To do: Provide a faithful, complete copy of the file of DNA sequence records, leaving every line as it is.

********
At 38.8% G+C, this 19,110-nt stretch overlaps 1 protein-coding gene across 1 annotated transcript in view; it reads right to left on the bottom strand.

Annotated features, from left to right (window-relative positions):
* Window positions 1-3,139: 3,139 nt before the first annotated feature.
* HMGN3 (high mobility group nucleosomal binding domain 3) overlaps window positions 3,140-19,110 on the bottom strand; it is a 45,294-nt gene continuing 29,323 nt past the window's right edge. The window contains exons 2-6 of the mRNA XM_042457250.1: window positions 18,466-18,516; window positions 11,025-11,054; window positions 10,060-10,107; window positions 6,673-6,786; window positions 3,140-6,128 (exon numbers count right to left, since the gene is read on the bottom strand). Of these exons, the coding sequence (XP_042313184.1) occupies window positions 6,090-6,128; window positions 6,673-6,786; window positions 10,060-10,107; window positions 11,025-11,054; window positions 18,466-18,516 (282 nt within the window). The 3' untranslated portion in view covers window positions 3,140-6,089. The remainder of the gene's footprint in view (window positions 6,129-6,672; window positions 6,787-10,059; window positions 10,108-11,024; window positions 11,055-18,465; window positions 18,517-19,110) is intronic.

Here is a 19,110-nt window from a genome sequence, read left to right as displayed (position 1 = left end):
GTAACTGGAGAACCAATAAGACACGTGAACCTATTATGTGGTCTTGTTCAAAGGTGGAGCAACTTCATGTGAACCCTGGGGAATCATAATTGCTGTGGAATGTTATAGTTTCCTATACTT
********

At 38.8% G+C, this 19,110-nt stretch overlaps 1 protein-coding gene across 1 annotated transcript in view; it reads right to left on the bottom strand.

Annotated features, from left to right (window-relative positions):
* Window positions 1-3,139: 3,139 nt before the first annotated feature.
* HMGN3 (high mobility group nucleosomal binding domain 3) overlaps window positions 3,140-19,110 on the bottom strand; it is a 45,294-nt gene continuing 29,323 nt past the window's right edge. The window contains exons 2-6 of the mRNA XM_042457250.1: window positions 18,466-18,516; window positions 11,025-11,054; window positions 10,060-10,107; window positions 6,673-6,786; window positions 3,140-6,128 (exon numbers count right to left, since the gene is read on the bottom strand). Of these exons, the coding sequence (XP_042313184.1) occupies window positions 6,090-6,128; window positions 6,673-6,786; window positions 10,060-10,107; window positions 11,025-11,054; window positions 18,466-18,516 (282 nt within the window). The 3' untranslated portion in view covers window positions 3,140-6,089. The remainder of the gene's footprint in view (window positions 6,129-6,672; window positions 6,787-10,059; window positions 10,108-11,024; window positions 11,055-18,465; window positions 18,517-19,110) is intronic.

Here is a 19,110-nt window from a genome sequence, read left to right as displayed (position 1 = left end):
GTAACTGGAGAACCAATAAGACACGTGAACCTATTATGTGGTCTTGTTCAAAGGTGGAGCAACTTCATGTGAACCCTGGGGAATCATAATTGCTGTGGAATGTTATAGTTTCCTATACTT